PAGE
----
Ambassador Bridge border crossing reopened after week-long blockade protesting mandates

A new poll finds more than two thirds of Canadians are in favour of sending in the military and using force to clear protestors from Ottawa. 

The Canada Border Services Agency says the Ambassador Bridge border crossing between Windsor, Ont., and Detroit has reopened.

The crossing — one of the busiest in the country — had been closed for nearly a week by a blockade protesting COVID-19 measures.

The bridge sees hundreds of millions of dollars in imports and exports cross it each day, and politicians on both sides of the border decried the economic impact of the protest.

On Saturday, police in Windsor cleared the remaining protesters that had choked off access to the Ambassador Bridge.

Windsor mayor Drew Dilkens said the “national economic crisis” at the bridge has come to an end.

“I want to offer my sincere thanks to all law enforcement personnel involved for their determined, yet compassionate approach to the occupation,” Dilkens said in a statement released Sunday morning.

Dilkens added that while he believes in the right to freedom of speech and expression, “we are also bound by the rule of law.”

“As Canadians, there is more that unites us, than divides us and we must all find the resolve to approach those who hold different views with tolerance and respect,” he said.

“Illegal acts, blockades and hate speech must not be tolerated and should be denounced.”

Sgt. Steve Betteridge with the Windsor Police Service said roughly a dozen people were arrested, mostly charged with mischief, and a few vehicles were towed, all with no violence involved from protesters or police having to use force.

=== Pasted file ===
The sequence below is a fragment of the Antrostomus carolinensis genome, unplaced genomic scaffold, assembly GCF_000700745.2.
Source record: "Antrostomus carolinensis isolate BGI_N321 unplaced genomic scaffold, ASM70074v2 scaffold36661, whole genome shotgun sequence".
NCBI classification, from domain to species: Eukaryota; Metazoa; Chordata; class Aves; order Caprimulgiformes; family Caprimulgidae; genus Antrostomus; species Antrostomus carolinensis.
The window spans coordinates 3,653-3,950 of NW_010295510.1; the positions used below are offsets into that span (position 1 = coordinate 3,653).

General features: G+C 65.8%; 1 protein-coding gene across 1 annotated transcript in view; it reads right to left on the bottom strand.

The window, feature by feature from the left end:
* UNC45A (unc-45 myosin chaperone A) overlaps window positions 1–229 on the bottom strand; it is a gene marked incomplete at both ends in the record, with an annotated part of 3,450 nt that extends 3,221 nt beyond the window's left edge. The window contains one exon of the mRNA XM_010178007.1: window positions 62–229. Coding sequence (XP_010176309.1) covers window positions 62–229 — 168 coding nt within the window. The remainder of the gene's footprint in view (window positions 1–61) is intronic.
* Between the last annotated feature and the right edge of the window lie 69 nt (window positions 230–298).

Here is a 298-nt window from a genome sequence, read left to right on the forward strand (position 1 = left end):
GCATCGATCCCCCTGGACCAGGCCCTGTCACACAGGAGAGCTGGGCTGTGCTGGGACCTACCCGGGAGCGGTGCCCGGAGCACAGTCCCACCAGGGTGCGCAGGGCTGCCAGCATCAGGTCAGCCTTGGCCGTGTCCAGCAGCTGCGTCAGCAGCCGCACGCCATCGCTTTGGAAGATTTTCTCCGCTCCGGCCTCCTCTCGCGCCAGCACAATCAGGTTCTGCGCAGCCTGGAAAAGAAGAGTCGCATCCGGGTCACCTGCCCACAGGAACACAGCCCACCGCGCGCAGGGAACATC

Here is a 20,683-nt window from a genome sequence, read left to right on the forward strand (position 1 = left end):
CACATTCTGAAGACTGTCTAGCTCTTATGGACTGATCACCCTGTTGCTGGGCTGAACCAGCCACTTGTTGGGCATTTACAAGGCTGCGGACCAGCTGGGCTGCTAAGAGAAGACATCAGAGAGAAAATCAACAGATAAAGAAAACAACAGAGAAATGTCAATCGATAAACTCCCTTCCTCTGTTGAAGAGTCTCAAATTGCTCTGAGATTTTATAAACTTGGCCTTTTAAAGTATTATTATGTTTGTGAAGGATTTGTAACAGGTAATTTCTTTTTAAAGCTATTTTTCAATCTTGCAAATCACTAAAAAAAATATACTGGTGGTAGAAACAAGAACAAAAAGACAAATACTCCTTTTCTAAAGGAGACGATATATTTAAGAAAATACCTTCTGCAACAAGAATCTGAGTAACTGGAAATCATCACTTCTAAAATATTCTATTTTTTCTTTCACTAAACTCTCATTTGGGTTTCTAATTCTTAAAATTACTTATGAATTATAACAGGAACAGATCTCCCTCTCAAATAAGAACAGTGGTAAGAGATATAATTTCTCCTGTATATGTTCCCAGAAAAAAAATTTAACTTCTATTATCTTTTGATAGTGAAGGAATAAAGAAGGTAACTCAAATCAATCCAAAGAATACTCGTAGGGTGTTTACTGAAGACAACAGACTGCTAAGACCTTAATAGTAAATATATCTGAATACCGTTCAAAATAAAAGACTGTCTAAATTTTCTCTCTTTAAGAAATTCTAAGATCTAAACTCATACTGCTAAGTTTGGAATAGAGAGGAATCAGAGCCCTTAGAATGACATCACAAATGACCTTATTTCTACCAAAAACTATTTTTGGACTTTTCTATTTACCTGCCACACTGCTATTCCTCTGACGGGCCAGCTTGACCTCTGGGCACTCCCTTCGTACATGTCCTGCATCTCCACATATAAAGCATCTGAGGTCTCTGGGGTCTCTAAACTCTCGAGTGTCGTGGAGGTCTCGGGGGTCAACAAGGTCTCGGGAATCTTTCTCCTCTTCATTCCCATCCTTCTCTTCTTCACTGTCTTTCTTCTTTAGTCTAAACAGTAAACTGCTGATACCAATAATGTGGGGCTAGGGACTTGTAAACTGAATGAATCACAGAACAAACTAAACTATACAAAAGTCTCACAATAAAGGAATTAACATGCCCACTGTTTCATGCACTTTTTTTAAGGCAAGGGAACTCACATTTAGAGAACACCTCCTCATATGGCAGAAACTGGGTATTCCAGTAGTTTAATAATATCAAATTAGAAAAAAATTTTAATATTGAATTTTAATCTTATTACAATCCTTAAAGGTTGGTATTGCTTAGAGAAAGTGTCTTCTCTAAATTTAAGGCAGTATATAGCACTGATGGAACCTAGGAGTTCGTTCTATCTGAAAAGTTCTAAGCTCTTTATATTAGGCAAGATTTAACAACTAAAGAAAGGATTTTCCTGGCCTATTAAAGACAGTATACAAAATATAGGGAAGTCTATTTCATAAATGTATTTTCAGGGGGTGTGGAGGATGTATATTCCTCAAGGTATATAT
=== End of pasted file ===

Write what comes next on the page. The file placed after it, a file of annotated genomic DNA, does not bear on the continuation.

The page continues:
“That’s been one of our goals from the onset of this entire operation is to be able to have a peaceful solution,” Betteridge told reporters

Betteridge added they hope to have the bridge open “later today.”

Police say there will be a continued law enforcement presence in the area in order to maintain an environment that is safe.

The blockade at the Ambassador Bridge linking Windsor and Detroit has stemmed the flow of hundreds of millions of dollars in cross border trade, prompting U.S. officials to call on Canadian officials to reopen the crossing.

Ontario Premier Doug Ford praised the police for working throughout the weekend to bring a peaceful end to the “illegal blockade.”

“I will also continue to support Mayor Watson and the Ottawa police in their efforts to bring the occupation in that city to an end,” Ford tweeted. “To those still there, you have been heard and it’s time to go.”

Ford declared a state of emergency Friday that will allow his cabinet to impose $100,000 fines and up to one year in jail as punishments against people who continue to illegally block roads, bridges, and other critical infrastructure.

Prime Minister Justin Trudeau is scheduled to meet again Sunday with ministers and senior officials as part of the Incident Response Group.

They will discuss possible further action to try to end the anti-COVID restriction protests being held across Canada.

Downtown Ottawa was largely quiet early Sunday morning, though trucks and vehicles encamped by Parliament Hill idled amid frigid temperatures.

Residents who have become frustrated with a lack of movement on the situation appeared to lose some of their patience on Sunday and blocked a convoy on its way to join up with demonstrators downtown.

Resident Sean Burgess said the spontaneous counter-protest, organized late Saturday evening, should be a clear signal to federal, provincial and local leaders about ending what Ottawa Mayor Jim Watson has described as an illegal occupation of the capital’s core.

“Ottawa is not the dull city all of Canada thinks, but it’s certainly not a city of people who get out in the street and become activists, particularly spontaneously,” Burgess said by the line of counter-protesters.

“So when you see people in a neighborhood like Old Ottawa South, who would rather complain, and litigate, so to speak, rather than take direct action on the streets, standing in front of trucks saying to the cops, ‘fine, arrest me,’ then you know that something has gone really too far.”

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